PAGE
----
5 Key Components of an Effective Cyber Incident Response Plan
Date: 1 May 2020
Your organisation may have a cyber incident response plan that it can fall back upon in case of a crisis, but you need to ensure its fit-for-purpose. We show you how to achieve that.
If all cyber incident response plans were perfect, we wouldn’t hear of organisations losing millions of pounds to cyber-attacks or being shut down for days on account of ransomware, would we? The fact is that the pressure, chaos and stress during a cyber-attack can be intense and overwhelming.
So, what are the five things that you must consider to ensure that your cybersecurity incident response plan is effective and will do you some good when you face an actual cyber-attack?
We sat down with Amar Singh, Founder and CEO of Cyber Management Alliance, to curate this quick checklist of 5 things one needs to get right in their cyber incident response plan pronto!
- Keep it crisp: There is simply no point in having cyber incident response plans that run into hundreds of pages. Sadly, most of the times nobody will read them and if they do, they will definitely not remember them, especially when a crisis hits and thinking straight becomes a challenge. Always keep your incident response plans brief and to the point.
- Keep it simple: And while you cut your long-winded plan short, also remember to edit out all the fluff and needless information! Of course, we don’t mean that you over-simplify the plan, but you do need to keep it to-the-point and easily accessible to everyone. It is also imperative to keep it as relevant to your business as possible. Tailor your cyber incident response plan workflows to the specific needs of your company.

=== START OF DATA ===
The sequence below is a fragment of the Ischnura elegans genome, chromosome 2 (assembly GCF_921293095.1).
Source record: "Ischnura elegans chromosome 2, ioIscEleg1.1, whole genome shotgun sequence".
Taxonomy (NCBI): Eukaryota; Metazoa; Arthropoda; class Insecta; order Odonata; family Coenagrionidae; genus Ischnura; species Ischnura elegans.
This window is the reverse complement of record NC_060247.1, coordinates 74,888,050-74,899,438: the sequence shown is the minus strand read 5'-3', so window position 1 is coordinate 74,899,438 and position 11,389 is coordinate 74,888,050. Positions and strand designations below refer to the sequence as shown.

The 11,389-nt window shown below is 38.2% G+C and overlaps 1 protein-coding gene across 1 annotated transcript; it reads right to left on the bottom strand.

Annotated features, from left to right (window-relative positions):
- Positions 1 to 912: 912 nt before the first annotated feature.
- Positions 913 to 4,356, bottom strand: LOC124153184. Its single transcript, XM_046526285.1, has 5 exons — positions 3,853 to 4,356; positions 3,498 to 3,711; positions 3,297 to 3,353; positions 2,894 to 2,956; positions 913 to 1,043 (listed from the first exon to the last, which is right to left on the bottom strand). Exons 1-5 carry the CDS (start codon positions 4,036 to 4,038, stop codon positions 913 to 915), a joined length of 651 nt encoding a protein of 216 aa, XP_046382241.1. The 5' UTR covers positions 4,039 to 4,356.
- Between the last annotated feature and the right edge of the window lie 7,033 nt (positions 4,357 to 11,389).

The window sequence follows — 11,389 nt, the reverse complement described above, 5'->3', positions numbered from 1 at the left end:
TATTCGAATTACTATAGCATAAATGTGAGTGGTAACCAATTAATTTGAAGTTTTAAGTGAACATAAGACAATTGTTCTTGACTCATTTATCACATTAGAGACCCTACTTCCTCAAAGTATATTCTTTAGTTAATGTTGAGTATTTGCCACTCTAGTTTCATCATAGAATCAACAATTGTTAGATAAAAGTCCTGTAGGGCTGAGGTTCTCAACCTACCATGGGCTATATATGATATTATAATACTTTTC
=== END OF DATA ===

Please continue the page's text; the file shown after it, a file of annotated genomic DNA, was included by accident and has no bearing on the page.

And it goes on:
- Play out scenarios: Talking of relevance, try to focus on all possible cyber incident scenarios that could affect your business when creating your short and specific response plans. In aviation, for instance, the Quick Reference Handbook enlists all possible incidents that can happen in flight and what the pilot’s response to each of these should be. Regular rehearsal of these checklists makes them a part of the cockpit crew’s muscle memory and when disaster does hit in air, they are able to respond to it almost as a reflex action. Every business should aim to create a similar scenario-based reference book in the form of their incident response plan.
- Know your adversary: Besides knowing the scenarios, it is also imperative to know your adversaries. You have to take into account who would want to harm your business and what damage they can cause and then work backwards. Your cyber incident response plan must be built in conjunction with this knowledge and must have steps targetted at countering the damage your specific adversaries can cause.
- Focus on the Golden Hour: The need for speed in the Golden Hour is an oft-discussed subject in the world of cybersecurity. Your cyber incident response plan must equip your team for such speed of action in both technical and organisational terms. It should highlight the key steps to be taken within minutes and hours of the attack being discovered to isolate the breach as quickly as possible. It must also illustrate the key steps of communication to regulators and stakeholders that have to be taken with immediate effect.
Oh, one more thing. Amar encourages the reader not to blindly follow cyber incident response plan templates. These can be useful but unless you have a solid understanding of security incident response as a skill and/or experience in cyber incident management, the response plan template will be of little use.
If you need more information on how to design the most effective cyber incident response plan and the best practices associated with responding to a cyber incident, you could check out our GCHQ-Certified Cyber Incident Planning & Response course here.